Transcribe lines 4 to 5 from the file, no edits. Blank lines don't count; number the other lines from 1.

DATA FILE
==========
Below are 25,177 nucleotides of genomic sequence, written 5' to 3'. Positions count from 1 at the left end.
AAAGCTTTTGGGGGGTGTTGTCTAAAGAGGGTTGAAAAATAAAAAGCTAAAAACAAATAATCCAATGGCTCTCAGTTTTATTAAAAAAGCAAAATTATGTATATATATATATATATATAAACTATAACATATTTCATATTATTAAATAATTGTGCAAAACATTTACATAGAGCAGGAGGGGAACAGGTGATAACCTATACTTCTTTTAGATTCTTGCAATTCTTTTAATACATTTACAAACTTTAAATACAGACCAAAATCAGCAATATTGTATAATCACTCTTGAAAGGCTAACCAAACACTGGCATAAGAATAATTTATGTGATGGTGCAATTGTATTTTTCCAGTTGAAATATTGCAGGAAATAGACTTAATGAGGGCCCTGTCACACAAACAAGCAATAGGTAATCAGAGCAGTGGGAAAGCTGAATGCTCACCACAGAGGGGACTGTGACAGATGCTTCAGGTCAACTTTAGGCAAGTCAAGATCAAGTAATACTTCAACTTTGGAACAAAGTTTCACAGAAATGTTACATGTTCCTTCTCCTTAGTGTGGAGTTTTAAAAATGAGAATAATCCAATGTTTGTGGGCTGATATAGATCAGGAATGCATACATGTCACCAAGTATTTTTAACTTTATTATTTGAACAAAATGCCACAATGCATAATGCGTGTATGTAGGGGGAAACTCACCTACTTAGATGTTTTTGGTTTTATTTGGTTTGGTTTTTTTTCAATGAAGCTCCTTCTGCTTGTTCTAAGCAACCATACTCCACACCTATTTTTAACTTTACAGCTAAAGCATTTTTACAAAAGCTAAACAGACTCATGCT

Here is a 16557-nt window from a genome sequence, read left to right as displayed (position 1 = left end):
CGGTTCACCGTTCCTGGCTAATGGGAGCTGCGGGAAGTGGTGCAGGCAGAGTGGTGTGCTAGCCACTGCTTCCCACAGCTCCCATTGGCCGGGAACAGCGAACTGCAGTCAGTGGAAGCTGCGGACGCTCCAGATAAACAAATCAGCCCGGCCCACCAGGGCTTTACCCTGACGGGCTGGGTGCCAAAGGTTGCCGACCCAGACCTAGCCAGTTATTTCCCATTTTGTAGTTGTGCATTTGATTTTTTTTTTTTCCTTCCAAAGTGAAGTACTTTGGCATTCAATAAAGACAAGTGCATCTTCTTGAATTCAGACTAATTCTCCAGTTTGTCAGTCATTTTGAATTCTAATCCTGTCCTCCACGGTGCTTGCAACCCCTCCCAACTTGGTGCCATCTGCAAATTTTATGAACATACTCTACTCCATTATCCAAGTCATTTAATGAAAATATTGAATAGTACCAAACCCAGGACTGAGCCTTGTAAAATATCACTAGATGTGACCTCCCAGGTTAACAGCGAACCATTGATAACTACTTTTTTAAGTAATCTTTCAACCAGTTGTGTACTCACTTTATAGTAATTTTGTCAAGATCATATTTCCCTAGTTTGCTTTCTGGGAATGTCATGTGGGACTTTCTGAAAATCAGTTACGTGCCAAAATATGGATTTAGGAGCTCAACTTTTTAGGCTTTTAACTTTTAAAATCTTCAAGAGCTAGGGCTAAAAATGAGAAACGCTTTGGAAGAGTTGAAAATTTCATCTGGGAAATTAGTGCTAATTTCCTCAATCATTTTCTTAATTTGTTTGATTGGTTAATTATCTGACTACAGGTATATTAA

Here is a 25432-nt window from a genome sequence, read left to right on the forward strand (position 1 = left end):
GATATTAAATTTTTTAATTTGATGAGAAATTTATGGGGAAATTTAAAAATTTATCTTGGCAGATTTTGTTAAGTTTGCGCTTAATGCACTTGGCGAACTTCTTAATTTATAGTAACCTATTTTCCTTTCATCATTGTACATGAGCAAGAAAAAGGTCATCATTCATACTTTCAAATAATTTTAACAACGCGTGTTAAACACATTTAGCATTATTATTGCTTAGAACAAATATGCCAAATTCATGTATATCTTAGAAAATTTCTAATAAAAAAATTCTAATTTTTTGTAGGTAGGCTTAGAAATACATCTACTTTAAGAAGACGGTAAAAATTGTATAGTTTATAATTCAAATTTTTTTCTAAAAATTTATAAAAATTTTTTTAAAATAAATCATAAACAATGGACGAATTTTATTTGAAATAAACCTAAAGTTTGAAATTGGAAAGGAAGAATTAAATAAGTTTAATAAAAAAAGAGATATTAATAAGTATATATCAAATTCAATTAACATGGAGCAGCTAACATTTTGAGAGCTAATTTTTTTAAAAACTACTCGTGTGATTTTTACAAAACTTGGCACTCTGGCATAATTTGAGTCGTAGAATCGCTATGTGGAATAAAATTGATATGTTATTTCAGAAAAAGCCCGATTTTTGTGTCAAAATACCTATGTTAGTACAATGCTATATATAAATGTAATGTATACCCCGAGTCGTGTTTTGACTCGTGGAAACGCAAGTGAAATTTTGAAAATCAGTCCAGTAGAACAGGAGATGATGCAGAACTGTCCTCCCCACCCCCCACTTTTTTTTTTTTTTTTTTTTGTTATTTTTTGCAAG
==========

CGGTTCACCGTTCCTGGCTAATGGGAGCTGCGGGAAGTGGTGCAGGCAGAGTGGTGTGCTAGCCACTGCTTCCCACAGCTCCCATTGGCCGGGAACAGCGAACTGCAGTCAGTGGAAGCTGCGGACGCTCCAGATAAACAAATCAGCCCGGCCCACCAGGGCTTTACCCTGACGGGCTGGGTGCCAAAGGTTGCCGACCCAGACCTAGCCAGTTATTTCCCATTTTGTAGTTGTGCATTTGATTTTTTTTTTTTCCTTCCAAAGTGAAGTACTTTGGCATTCAATAAAGACAAGTGCATCTTCTTGAATTCAGACTAATTCTCCAGTTTGTCAGTCATTTTGAATTCTAATCCTGTCCTCCACGGTGCTTGCAACCCCTCCCAACTTGGTGCCATCTGCAAATTTTATGAACATACTCTACTCCATTATCCAAGTCATTTAATGAAAATATTGAATAGTACCAAACCCAGGACTGAGCCTTGTAAAATATCACTAGATGTGACCTCCCAGGTTAACAGCGAACCATTGATAACTACTTTTTTAAGTAATCTTTCAACCAGTTGTGTACTCACTTTATAGTAATTTTGTCAAGATCATATTTCCCTAGTTTGCTTTCTGGGAATGTCATGTGGGACTTTCTGAAAATCAGTTACGTGCCAAAATATGGATTTAGGAGCTCAACTTTTTAGGCTTTTAACTTTTAAAATCTTCAAGAGCTAGGGCTAAAAATGAGAAACGCTTTGGAAGAGTTGAAAATTTCATCTGGGAAATTAGTGCTAATTTCCTCAATCATTTTCTTAATTTGTTTGATTGGTTAATTATCTGACTACAGGTATATTAA

Here is a 25432-nt window from a genome sequence, read left to right on the forward strand (position 1 = left end):